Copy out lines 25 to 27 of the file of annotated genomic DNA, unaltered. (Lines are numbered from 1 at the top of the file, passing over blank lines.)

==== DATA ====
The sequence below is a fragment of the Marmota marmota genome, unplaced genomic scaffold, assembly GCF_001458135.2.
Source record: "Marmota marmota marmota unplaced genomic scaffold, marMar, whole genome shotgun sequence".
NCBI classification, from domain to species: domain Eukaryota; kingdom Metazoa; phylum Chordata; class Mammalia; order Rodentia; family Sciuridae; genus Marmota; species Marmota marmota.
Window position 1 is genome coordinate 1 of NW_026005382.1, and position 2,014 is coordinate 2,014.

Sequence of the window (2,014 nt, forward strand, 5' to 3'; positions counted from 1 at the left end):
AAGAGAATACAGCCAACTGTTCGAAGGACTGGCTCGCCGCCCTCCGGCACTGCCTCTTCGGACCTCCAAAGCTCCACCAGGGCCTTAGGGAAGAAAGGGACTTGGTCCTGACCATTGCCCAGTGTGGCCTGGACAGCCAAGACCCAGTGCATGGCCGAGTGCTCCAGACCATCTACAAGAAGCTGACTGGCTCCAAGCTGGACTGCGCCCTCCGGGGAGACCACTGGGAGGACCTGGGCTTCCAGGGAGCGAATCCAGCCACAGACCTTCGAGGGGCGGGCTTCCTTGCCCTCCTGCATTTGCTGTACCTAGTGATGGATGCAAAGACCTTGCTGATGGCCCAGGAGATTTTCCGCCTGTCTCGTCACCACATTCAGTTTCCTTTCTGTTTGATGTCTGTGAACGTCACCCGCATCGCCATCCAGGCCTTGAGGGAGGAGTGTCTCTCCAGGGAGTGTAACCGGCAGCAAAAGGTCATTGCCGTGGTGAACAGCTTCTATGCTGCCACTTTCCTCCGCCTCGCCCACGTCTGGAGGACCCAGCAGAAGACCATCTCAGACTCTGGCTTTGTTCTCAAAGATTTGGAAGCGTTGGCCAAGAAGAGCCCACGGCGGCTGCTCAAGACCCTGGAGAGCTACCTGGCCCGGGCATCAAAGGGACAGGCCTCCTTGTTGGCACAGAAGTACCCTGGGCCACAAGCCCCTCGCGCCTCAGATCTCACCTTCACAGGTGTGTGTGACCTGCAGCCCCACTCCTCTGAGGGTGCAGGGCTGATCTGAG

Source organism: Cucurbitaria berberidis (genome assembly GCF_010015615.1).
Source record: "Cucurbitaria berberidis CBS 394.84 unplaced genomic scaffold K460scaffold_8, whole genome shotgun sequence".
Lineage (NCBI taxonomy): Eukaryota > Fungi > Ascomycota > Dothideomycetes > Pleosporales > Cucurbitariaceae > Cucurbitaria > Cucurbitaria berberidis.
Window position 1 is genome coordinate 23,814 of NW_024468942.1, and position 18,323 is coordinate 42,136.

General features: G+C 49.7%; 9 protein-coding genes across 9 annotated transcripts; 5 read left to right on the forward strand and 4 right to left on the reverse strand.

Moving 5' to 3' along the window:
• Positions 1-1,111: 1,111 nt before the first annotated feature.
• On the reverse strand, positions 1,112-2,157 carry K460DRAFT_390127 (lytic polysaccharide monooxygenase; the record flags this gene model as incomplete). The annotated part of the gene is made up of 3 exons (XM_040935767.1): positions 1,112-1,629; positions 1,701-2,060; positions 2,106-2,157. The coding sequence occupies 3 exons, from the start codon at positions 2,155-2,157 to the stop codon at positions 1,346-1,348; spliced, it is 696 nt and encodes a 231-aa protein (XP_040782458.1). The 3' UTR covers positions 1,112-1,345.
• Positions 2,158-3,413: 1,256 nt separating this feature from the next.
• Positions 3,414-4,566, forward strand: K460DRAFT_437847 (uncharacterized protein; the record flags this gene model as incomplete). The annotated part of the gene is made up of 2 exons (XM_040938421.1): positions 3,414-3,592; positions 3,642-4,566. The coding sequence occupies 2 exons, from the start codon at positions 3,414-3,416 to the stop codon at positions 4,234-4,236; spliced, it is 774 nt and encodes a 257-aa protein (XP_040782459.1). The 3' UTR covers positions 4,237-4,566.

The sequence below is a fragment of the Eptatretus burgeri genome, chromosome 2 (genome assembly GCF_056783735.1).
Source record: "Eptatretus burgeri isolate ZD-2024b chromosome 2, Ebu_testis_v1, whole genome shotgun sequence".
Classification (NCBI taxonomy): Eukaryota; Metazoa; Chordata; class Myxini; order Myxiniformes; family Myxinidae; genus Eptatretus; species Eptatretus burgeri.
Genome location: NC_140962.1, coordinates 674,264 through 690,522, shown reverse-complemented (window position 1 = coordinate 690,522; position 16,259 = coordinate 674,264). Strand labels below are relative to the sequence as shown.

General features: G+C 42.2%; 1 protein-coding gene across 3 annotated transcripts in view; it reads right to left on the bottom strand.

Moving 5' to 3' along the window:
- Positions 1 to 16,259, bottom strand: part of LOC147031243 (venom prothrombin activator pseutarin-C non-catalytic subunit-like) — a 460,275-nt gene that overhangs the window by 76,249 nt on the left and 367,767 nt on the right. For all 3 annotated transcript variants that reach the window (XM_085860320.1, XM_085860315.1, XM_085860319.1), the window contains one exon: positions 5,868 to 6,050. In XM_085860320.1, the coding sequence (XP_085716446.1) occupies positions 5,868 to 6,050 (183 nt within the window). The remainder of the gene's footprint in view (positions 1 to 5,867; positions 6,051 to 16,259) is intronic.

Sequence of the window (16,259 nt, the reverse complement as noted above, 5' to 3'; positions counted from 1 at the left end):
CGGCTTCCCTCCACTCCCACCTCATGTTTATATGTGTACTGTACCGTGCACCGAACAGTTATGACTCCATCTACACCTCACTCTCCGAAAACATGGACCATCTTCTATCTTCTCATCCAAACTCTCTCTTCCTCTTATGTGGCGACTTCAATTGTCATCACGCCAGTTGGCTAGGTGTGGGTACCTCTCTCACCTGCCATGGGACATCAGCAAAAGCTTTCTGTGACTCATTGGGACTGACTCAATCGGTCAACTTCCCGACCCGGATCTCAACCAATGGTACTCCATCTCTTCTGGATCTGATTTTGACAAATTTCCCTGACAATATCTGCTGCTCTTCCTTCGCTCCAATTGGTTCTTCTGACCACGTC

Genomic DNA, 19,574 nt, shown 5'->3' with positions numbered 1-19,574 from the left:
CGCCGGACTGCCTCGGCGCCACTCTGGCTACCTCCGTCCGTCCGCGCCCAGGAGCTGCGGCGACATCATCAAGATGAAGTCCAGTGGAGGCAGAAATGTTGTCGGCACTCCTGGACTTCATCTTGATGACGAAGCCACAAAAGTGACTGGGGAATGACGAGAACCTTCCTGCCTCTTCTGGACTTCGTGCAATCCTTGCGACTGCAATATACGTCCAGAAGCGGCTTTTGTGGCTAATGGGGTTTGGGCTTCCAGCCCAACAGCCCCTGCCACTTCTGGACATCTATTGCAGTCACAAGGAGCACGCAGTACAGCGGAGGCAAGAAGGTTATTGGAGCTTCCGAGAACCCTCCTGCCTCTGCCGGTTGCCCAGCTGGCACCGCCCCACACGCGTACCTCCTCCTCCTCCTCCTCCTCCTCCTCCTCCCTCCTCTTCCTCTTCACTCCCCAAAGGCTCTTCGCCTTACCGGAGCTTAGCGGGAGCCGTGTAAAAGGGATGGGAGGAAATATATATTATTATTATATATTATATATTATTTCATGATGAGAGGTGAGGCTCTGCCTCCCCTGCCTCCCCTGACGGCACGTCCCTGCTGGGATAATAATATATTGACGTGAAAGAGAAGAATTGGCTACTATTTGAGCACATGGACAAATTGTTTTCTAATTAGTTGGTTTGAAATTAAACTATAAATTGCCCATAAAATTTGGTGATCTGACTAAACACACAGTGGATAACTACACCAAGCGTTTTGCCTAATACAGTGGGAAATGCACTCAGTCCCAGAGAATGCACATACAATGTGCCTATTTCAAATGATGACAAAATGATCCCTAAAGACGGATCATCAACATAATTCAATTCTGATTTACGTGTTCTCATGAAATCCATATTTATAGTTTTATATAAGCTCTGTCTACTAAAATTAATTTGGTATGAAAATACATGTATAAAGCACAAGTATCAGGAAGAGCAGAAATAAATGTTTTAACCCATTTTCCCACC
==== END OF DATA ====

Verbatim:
CGGCTTCCCTCCACTCCCACCTCATGTTTATATGTGTACTGTACCGTGCACCGAACAGTTATGACTCCATCTACACCTCACTCTCCGAAAACATGGACCATCTTCTATCTTCTCATCCAAACTCTCTCTTCCTCTTATGTGGCGACTTCAATTGTCATCACGCCAGTTGGCTAGGTGTGGGTACCTCTCTCACCTGCCATGGGACATCAGCAAAAGCTTTCTGTGACTCATTGGGACTGACTCAATCGGTCAACTTCCCGACCCGGATCTCAACCAATGGTACTCCATCTCTTCTGGATCTGATTTTGACAAATTTCCCTGACAATATCTGCTGCTCTTCCTTCGCTCCAATTGGTTCTTCTGACCACGTC

Genomic DNA, 19,574 nt, shown 5'->3' with positions numbered 1-19,574 from the left:
CGCCGGACTGCCTCGGCGCCACTCTGGCTACCTCCGTCCGTCCGCGCCCAGGAGCTGCGGCGACATCATCAAGATGAAGTCCAGTGGAGGCAGAAATGTTGTCGGCACTCCTGGACTTCATCTTGATGACGAAGCCACAAAAGTGACTGGGGAATGACGAGAACCTTCCTGCCTCTTCTGGACTTCGTGCAATCCTTGCGACTGCAATATACGTCCAGAAGCGGCTTTTGTGGCTAATGGGGTTTGGGCTTCCAGCCCAACAGCCCCTGCCACTTCTGGACATCTATTGCAGTCACAAGGAGCACGCAGTACAGCGGAGGCAAGAAGGTTATTGGAGCTTCCGAGAACCCTCCTGCCTCTGCCGGTTGCCCAGCTGGCACCGCCCCACACGCGTACCTCCTCCTCCTCCTCCTCCTCCTCCTCCTCCCTCCTCTTCCTCTTCACTCCCCAAAGGCTCTTCGCCTTACCGGAGCTTAGCGGGAGCCGTGTAAAAGGGATGGGAGGAAATATATATTATTATTATATATTATATATTATTTCATGATGAGAGGTGAGGCTCTGCCTCCCCTGCCTCCCCTGACGGCACGTCCCTGCTGGGATAATAATATATTGACGTGAAAGAGAAGAATTGGCTACTATTTGAGCACATGGACAAATTGTTTTCTAATTAGTTGGTTTGAAATTAAACTATAAATTGCCCATAAAATTTGGTGATCTGACTAAACACACAGTGGATAACTACACCAAGCGTTTTGCCTAATACAGTGGGAAATGCACTCAGTCCCAGAGAATGCACATACAATGTGCCTATTTCAAATGATGACAAAATGATCCCTAAAGACGGATCATCAACATAATTCAATTCTGATTTACGTGTTCTCATGAAATCCATATTTATAGTTTTATATAAGCTCTGTCTACTAAAATTAATTTGGTATGAAAATACATGTATAAAGCACAAGTATCAGGAAGAGCAGAAATAAATGTTTTAACCCATTTTCCCACC